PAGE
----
Geser is a Tibetan epic hero who is very popular in Mongol folklore. There is also a large and very complex written corpus of stories about Geser in the Old Mongol Script. The most well-known of these texts is a seven-chapter xylograph bearing the completion date of 1716, the first chapter of which was translated into English by ANU's Igor de Rachewiltz and Li Narangoa and published by ANU Press in 2017. But what can we know about the history of Geser in Mongolian prior to this date? Over the past century a number of enduring developmental theories have been put forward, most of them based on very thin and highly dubious evidence. Having recently completed the translation of the rest of the 1716 text and several other chapters from the Geser Corpus, in this talk Jonathan Ratcliffe will share his observations on a number of key textual matters and how these can be used to better deduce the Mongol Geser's development.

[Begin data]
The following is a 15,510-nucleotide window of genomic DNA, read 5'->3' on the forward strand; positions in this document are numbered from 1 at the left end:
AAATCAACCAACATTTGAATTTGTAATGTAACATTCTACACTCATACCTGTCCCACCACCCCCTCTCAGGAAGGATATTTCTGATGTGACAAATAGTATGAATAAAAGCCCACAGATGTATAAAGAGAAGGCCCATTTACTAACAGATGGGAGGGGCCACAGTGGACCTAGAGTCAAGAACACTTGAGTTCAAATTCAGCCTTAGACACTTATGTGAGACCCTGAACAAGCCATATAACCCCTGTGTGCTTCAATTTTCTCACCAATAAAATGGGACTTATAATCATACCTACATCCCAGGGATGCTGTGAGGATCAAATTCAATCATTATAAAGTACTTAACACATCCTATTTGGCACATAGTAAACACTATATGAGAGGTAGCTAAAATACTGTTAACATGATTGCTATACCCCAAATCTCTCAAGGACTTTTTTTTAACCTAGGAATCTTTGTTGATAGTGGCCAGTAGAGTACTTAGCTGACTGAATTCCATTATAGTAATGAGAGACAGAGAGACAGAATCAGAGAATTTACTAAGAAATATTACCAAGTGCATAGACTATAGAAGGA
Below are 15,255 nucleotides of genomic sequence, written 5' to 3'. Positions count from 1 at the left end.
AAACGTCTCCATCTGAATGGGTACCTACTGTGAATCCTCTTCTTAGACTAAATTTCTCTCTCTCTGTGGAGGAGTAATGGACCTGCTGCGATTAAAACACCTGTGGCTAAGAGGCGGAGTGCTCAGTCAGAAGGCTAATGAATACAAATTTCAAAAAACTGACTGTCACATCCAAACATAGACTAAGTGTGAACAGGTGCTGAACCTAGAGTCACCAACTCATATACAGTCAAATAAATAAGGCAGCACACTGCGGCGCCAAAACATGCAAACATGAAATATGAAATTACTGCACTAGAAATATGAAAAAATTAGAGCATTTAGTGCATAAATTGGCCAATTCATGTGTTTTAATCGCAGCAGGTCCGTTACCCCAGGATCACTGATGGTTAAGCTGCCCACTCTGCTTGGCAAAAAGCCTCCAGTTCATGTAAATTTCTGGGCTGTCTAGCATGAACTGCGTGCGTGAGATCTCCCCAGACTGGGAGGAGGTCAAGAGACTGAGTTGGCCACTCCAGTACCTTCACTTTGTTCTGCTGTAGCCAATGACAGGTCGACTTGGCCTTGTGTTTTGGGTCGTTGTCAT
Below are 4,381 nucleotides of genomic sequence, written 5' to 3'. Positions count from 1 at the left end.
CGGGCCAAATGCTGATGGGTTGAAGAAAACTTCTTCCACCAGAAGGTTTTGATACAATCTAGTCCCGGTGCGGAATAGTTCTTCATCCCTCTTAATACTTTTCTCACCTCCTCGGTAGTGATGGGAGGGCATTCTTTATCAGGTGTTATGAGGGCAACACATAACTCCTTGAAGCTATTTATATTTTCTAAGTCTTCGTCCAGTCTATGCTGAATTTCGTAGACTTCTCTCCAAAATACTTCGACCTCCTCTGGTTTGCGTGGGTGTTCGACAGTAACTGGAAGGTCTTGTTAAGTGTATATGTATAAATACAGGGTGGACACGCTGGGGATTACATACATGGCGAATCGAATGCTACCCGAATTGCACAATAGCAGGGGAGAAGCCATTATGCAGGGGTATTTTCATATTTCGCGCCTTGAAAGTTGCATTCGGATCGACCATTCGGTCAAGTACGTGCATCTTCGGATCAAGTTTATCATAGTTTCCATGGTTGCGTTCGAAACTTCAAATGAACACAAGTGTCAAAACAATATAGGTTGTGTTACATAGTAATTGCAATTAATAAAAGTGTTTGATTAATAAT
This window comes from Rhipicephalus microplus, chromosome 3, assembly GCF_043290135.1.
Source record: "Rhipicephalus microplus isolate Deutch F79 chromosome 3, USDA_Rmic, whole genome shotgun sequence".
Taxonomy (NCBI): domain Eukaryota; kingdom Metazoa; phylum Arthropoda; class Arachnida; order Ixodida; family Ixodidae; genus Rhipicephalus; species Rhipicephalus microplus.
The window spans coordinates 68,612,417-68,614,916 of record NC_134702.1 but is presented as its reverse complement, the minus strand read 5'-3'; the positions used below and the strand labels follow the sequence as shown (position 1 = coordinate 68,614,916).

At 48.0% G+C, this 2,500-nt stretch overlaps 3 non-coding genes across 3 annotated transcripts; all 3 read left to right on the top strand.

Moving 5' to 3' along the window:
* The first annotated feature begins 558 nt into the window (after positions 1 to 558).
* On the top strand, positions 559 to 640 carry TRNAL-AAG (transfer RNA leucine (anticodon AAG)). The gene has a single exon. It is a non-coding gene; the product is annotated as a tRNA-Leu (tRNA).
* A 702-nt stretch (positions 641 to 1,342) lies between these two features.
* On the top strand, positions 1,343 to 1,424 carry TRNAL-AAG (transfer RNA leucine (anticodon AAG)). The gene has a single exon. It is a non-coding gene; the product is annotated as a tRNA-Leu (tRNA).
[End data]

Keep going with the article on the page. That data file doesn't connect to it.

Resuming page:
About the speaker
Jonathan Ratcliffe completed his PhD at ANU in 2019 on the political history of the Buryat epic of Geser in the 20th century. Aside from Geser, his other current areas of interest are the Mongol folk hero Dalan Khudalch Belen Senge and the Oirat epic of Jangar.